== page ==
The appointment of a new US Treasury secretary has buoyed hopes that the Organisation for Economic Co-operation and Development (OECD) might be able to successfully broker a global agreement to reform international corporate tax rules, as was evident at the 11th meeting of the OECD/G20 inclusive framework (IF), held on 27 and 28 January.
Many speakers at the virtual gathering of the IF, a group of more than 135 countries and jurisdictions seeking to address base erosion and profit shifting (BEPS), warned of dire consequences if a global tax agreement to address the digitalisation of the world economy is not reached soon. “If we do not deliver a solution by mid-2021, over 40 countries are considering, or will move ahead with, a digital services tax [DST],” said OECD Secretary-General Angel Gurría, who is stepping down from his position in June. A DST is a tax on certain revenues of large digital companies.
The G20 finance ministers have set a deadline of mid-2021 for reaching a broad agreement on updating the international corporate tax system to address the digitalisation of the economy. The finance ministers’ last deadline of December 2020 was not met.
The IF’s efforts to create a new method of determining who gets to tax the income of certain multinational enterprises, particularly tech giants, will affect many companies and countries. Social media sites, search engines, digital streaming services, and other companies offering digital products often pay little tax in a country even though many customers or users are located there.
Path ahead uncertain
Janet Yellen’s appointment as US Treasury secretary has sparked hopes amongst IF delegates that a global deal on taxing the digital economy may be achievable soon. But while the new US Treasury secretary has expressed support for the BEPS negotiations, she has been cautious in describing the new US position, which in any case may not be fully formulated yet. She wrote in responses to the US Senate Finance Committee on 21 January that the Biden administration “will pursue a comprehensive multinational agreement to update global tax rules”.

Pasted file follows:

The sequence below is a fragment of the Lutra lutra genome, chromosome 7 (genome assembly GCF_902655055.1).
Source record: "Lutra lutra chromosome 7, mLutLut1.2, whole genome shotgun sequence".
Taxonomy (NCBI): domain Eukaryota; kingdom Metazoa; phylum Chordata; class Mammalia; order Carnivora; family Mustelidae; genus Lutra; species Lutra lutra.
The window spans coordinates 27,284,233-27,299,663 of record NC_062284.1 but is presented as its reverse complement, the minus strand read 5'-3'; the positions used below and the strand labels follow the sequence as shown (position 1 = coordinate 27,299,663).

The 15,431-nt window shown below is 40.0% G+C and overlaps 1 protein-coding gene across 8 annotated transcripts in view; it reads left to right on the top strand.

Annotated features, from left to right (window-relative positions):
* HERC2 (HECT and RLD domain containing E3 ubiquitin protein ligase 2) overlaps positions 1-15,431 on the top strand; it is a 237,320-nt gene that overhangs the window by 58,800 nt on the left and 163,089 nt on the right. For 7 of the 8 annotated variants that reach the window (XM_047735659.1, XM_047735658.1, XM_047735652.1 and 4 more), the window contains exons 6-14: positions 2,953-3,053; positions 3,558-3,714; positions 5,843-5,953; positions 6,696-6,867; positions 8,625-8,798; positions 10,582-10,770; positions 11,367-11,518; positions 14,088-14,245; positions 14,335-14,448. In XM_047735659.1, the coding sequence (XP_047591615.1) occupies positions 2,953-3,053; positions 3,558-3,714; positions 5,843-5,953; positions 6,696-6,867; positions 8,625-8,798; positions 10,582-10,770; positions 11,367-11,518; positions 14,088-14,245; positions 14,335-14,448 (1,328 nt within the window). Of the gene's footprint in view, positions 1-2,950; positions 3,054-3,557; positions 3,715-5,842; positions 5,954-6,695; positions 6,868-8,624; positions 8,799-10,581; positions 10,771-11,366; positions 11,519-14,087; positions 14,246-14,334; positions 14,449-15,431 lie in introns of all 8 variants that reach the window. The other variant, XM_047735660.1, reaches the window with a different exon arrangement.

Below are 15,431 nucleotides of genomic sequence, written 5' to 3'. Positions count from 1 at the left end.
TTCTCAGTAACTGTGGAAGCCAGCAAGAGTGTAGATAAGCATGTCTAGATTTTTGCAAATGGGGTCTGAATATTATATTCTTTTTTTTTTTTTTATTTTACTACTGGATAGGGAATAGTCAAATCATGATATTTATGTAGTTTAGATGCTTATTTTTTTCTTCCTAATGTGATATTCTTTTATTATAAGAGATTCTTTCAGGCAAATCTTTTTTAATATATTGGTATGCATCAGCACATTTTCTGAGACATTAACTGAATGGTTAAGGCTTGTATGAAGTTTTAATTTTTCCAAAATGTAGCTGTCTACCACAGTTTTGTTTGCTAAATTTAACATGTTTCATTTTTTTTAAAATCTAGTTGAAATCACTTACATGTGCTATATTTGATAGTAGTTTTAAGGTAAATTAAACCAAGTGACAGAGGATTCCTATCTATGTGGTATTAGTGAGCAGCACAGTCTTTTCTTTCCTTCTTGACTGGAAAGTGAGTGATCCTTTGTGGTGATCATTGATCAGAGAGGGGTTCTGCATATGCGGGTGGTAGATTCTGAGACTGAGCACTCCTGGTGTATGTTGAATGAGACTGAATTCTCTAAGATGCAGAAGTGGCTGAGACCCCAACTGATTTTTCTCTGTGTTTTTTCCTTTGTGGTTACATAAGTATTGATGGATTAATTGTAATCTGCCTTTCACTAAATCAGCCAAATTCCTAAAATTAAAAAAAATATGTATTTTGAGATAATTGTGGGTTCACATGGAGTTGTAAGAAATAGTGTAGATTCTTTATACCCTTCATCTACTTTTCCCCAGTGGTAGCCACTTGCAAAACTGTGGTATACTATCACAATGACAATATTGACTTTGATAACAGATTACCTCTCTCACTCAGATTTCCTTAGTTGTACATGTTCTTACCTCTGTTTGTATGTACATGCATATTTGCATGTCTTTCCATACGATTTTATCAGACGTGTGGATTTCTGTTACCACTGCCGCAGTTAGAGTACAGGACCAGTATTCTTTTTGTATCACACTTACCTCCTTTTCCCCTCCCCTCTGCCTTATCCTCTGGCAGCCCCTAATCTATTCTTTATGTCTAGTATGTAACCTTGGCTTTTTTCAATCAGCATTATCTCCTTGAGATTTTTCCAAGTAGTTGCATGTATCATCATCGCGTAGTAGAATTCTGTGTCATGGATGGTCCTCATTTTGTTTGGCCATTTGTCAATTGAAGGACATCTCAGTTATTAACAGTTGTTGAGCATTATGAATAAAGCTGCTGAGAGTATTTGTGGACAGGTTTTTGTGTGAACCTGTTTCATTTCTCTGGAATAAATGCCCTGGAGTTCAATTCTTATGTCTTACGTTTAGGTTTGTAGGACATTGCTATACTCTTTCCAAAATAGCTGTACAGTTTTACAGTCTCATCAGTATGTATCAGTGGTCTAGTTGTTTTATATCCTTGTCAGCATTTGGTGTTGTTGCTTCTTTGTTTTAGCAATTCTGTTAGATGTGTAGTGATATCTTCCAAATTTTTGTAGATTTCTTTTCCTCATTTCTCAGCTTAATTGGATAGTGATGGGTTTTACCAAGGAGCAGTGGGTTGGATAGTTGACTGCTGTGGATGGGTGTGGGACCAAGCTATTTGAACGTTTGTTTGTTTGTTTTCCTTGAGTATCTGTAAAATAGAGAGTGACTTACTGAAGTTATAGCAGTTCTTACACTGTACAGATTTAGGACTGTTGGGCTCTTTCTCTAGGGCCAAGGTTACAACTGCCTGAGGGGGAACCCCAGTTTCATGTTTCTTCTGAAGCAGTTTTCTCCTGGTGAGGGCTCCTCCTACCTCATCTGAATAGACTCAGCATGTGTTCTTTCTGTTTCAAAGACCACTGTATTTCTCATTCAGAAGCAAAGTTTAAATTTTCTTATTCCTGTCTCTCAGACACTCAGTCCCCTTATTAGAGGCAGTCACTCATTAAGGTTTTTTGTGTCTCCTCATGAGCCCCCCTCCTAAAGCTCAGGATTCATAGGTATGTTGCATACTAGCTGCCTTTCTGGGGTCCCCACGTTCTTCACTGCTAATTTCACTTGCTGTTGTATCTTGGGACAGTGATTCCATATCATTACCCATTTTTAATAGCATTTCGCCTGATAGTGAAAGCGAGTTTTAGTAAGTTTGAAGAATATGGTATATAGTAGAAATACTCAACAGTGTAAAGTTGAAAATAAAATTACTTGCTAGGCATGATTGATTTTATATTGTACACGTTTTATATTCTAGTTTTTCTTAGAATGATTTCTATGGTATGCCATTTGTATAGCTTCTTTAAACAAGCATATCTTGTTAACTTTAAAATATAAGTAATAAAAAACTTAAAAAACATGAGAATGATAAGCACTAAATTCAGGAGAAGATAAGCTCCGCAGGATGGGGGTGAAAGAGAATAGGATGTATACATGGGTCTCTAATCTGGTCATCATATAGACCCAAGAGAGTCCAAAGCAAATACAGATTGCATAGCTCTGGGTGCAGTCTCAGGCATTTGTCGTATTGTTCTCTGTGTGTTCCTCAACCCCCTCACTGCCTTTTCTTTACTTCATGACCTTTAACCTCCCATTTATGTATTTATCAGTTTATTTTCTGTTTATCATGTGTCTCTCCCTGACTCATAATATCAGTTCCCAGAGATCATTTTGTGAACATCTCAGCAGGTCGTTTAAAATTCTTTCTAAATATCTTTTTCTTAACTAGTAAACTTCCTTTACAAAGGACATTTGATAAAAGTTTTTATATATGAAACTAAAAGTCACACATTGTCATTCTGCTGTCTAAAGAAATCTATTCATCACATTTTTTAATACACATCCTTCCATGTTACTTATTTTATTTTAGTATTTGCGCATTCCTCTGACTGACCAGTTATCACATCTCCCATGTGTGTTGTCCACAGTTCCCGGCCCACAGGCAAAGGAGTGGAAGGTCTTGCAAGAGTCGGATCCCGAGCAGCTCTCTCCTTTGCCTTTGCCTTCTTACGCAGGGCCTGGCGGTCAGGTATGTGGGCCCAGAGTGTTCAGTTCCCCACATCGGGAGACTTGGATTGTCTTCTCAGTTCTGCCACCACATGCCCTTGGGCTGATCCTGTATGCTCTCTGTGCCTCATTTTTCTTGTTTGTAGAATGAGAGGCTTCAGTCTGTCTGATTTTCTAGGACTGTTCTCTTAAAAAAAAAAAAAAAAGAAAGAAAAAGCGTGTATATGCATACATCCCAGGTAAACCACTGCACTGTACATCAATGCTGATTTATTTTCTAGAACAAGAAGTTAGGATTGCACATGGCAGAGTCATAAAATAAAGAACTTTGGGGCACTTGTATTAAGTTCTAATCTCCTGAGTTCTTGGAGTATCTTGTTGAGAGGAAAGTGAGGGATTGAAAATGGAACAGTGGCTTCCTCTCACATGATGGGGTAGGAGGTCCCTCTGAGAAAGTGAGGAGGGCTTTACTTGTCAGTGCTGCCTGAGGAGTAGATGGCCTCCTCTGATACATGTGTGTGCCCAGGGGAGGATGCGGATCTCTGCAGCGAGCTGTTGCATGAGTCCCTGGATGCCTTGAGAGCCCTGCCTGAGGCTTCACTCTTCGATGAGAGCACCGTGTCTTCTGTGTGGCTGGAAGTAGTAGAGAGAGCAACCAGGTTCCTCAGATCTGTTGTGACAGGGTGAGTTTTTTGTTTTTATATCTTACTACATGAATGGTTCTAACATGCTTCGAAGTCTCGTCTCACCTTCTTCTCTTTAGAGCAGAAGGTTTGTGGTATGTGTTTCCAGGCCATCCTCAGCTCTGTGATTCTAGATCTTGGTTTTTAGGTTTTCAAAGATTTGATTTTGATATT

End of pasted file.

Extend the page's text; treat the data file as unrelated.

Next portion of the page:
Yellen’s predecessor, Steven Mnuchin, had raised objections to pillar one of the IF’s two-pillar proposal because of concerns that US-based tech giants would be unfairly targeted by the proposed corporate tax changes. It is unclear at this point how the substance of the US position will change with Yellen’s arrival.
One should expect difficult negotiations ahead, according to Jason Furman, who chaired former US President Barack Obama’s Council of Economic Advisers, speaking during a panel discussion at the IF meeting. While the Biden administration will be “more instinctively friendly” to the BEPS process, “almost all the companies that we’re talking about are US companies”, meaning particularly tech giants.
“To come to agreement, the United States is going to have to focus a little bit less on protecting its national champions, and other countries are going to have to focus a little bit less on just trying to steal revenue from someplace [else]. So I think both sides do need to give some,” Furman said. “One shouldn’t expect that just because President Biden has a different tone towards international cooperation, that that’s going to completely be a 180-degree change in the way the United States approaches international issues.”
The IF’s two-pillar proposal
Pillar one of the IF’s proposal to update international corporate taxation would revise certain rules for determining profit allocation and nexus to expand the taxing rights of market jurisdictions (eg, the place where the user is located). Pillar two would introduce a mechanism for worldwide minimum corporate taxation, with the objective of reducing profit shifting and tax competition among jurisdictions.
The IF held a public consultation on the two-pillar proposal blueprints in January 2021. One of the main takeaways from the roughly 3,500 pages of comments received from more than 200 commentators was that the proposed rules need to be simplified.
Besides simplification, certain crucial scope issues remain to be decided before a global tax agreement can be concluded, including how large a company must be to fall within the new rules and which business activities would be covered. The US position has been that the new rules should not ring-fence digital companies, while many other countries prefer a focus on digital companies. These scope decisions must be made by political leaders, and, so far, an accord has been elusive. Other remaining questions include clarifying dispute resolution procedures.
Pressure to reach an agreement
In the meantime, impatient with the lack of progress, some nations have unilaterally implemented DSTs, usually promising to rescind them if the OECD is able to produce a multinational agreement through the IF. The EU, too, has indicated it may act on its own if the OECD’s efforts at brokering agreement on updating international corporate taxation are unsuccessful.
A proliferation of DSTs, in turn, could heighten trade tensions just as the world economy is emerging from the COVID-19 pandemic, several speakers at the IF meeting said.
“Let’s have 2021 be the year that we do this historic work and actually complete it,” said Canada’s Minister of Finance and Deputy Prime Minister Chrystia Freeland.
Several finance ministers noted that, in various ways, COVID-19 adds to the urgency of reaching a global deal on taxing the digital economy. For one thing, the pandemic has increased the fiscal pressure on nations’ treasuries, which will need to find methods of raising additional revenue, they said.
— Dave Strausfeld, J.D., is an FM magazine senior editor. To comment on this article or suggest an idea for another article, contact him at David.Strausfeld@aicpa-cima.com.